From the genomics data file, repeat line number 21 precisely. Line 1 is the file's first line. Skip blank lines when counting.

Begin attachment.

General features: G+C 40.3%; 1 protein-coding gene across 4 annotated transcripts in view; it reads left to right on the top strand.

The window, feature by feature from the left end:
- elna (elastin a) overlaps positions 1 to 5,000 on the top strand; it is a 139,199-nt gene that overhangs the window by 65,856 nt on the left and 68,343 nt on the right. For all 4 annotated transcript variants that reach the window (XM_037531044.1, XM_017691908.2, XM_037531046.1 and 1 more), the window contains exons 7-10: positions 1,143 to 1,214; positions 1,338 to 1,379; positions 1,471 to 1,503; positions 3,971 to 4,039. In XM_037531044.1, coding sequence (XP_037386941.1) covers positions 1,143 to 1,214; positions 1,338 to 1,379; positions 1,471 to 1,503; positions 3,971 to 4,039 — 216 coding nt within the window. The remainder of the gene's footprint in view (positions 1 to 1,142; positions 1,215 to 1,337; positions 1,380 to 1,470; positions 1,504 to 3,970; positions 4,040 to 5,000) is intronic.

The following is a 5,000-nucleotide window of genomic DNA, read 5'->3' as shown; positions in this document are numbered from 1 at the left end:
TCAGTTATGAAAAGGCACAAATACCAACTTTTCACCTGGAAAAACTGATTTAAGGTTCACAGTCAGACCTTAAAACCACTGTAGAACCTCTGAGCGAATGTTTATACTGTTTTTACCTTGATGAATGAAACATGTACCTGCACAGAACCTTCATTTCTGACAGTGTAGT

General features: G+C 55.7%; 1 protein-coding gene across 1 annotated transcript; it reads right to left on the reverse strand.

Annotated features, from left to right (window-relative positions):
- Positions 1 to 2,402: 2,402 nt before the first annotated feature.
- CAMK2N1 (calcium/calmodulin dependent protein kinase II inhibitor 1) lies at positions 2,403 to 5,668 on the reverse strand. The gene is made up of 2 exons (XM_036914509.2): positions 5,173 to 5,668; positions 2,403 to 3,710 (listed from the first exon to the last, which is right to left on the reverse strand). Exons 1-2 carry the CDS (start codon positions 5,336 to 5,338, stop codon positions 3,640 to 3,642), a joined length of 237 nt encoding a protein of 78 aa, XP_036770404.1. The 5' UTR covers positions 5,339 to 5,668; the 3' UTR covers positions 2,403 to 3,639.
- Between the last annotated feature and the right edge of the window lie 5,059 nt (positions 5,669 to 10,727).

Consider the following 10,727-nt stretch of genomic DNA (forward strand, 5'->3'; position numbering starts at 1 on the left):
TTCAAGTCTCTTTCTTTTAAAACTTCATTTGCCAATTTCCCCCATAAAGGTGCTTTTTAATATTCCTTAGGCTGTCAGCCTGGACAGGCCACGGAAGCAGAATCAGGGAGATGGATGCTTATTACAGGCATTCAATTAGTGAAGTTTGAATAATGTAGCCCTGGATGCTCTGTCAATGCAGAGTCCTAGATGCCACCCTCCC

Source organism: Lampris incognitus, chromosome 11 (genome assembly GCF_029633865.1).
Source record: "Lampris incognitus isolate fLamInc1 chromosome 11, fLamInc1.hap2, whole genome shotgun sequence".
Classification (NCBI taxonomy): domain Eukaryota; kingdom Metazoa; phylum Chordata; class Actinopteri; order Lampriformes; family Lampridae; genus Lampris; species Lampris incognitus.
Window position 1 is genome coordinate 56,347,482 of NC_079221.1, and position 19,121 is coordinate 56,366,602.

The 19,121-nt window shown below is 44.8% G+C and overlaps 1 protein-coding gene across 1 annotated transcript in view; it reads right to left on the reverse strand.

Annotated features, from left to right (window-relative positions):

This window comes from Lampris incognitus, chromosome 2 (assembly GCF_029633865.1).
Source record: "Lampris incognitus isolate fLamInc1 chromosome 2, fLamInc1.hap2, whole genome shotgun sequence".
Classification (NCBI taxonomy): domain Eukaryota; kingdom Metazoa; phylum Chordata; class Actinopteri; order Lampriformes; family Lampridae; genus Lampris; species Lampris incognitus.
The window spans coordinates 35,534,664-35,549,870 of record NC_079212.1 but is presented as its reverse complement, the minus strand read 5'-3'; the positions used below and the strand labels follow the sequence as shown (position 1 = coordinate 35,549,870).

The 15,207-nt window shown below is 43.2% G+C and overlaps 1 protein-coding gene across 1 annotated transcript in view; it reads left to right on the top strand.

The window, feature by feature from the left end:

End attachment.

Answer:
Classification (NCBI taxonomy): domain Eukaryota; kingdom Metazoa; phylum Chordata; class Actinopteri; order Lampriformes; family Lampridae; genus Lampris; species Lampris incognitus.